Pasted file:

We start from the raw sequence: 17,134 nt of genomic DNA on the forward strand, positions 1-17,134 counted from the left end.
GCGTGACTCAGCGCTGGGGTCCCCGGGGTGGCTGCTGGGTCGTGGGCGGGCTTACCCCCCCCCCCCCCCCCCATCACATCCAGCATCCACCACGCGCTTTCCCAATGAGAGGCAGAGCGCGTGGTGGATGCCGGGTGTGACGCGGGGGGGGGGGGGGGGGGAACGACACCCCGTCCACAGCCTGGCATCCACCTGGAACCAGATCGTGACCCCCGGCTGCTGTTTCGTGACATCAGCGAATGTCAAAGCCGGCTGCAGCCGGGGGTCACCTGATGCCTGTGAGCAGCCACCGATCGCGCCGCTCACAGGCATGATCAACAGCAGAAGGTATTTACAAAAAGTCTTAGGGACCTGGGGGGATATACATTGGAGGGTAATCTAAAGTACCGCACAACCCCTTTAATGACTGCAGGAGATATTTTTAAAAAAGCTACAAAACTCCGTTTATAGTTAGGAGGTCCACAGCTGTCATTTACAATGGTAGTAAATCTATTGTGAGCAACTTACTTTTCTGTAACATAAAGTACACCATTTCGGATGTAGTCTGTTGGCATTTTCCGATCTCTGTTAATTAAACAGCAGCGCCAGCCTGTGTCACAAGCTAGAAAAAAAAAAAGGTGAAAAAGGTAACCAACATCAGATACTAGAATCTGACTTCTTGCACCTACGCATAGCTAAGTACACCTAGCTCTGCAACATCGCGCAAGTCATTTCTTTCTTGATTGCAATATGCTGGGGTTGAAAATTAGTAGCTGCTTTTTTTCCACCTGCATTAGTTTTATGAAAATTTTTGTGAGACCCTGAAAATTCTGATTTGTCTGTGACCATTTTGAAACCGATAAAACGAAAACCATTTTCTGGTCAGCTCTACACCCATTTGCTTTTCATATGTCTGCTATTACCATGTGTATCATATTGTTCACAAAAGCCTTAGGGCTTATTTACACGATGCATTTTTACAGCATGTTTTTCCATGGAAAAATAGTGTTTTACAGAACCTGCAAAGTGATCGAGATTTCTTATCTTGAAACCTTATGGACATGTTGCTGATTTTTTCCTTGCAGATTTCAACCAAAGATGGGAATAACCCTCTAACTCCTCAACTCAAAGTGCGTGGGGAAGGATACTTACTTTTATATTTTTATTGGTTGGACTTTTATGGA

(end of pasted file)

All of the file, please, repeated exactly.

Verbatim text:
We start from the raw sequence: 17,134 nt of genomic DNA on the forward strand, positions 1-17,134 counted from the left end.
GCGTGACTCAGCGCTGGGGTCCCCGGGGTGGCTGCTGGGTCGTGGGCGGGCTTACCCCCCCCCCCCCCCCCCATCACATCCAGCATCCACCACGCGCTTTCCCAATGAGAGGCAGAGCGCGTGGTGGATGCCGGGTGTGACGCGGGGGGGGGGGGGGGGGGAACGACACCCCGTCCACAGCCTGGCATCCACCTGGAACCAGATCGTGACCCCCGGCTGCTGTTTCGTGACATCAGCGAATGTCAAAGCCGGCTGCAGCCGGGGGTCACCTGATGCCTGTGAGCAGCCACCGATCGCGCCGCTCACAGGCATGATCAACAGCAGAAGGTATTTACAAAAAGTCTTAGGGACCTGGGGGGATATACATTGGAGGGTAATCTAAAGTACCGCACAACCCCTTTAATGACTGCAGGAGATATTTTTAAAAAAGCTACAAAACTCCGTTTATAGTTAGGAGGTCCACAGCTGTCATTTACAATGGTAGTAAATCTATTGTGAGCAACTTACTTTTCTGTAACATAAAGTACACCATTTCGGATGTAGTCTGTTGGCATTTTCCGATCTCTGTTAATTAAACAGCAGCGCCAGCCTGTGTCACAAGCTAGAAAAAAAAAAAGGTGAAAAAGGTAACCAACATCAGATACTAGAATCTGACTTCTTGCACCTACGCATAGCTAAGTACACCTAGCTCTGCAACATCGCGCAAGTCATTTCTTTCTTGATTGCAATATGCTGGGGTTGAAAATTAGTAGCTGCTTTTTTTCCACCTGCATTAGTTTTATGAAAATTTTTGTGAGACCCTGAAAATTCTGATTTGTCTGTGACCATTTTGAAACCGATAAAACGAAAACCATTTTCTGGTCAGCTCTACACCCATTTGCTTTTCATATGTCTGCTATTACCATGTGTATCATATTGTTCACAAAAGCCTTAGGGCTTATTTACACGATGCATTTTTACAGCATGTTTTTCCATGGAAAAATAGTGTTTTACAGAACCTGCAAAGTGATCGAGATTTCTTATCTTGAAACCTTATGGACATGTTGCTGATTTTTTCCTTGCAGATTTCAACCAAAGATGGGAATAACCCTCTAACTCCTCAACTCAAAGTGCGTGGGGAAGGATACTTACTTTTATATTTTTATTGGTTGGACTTTTATGGA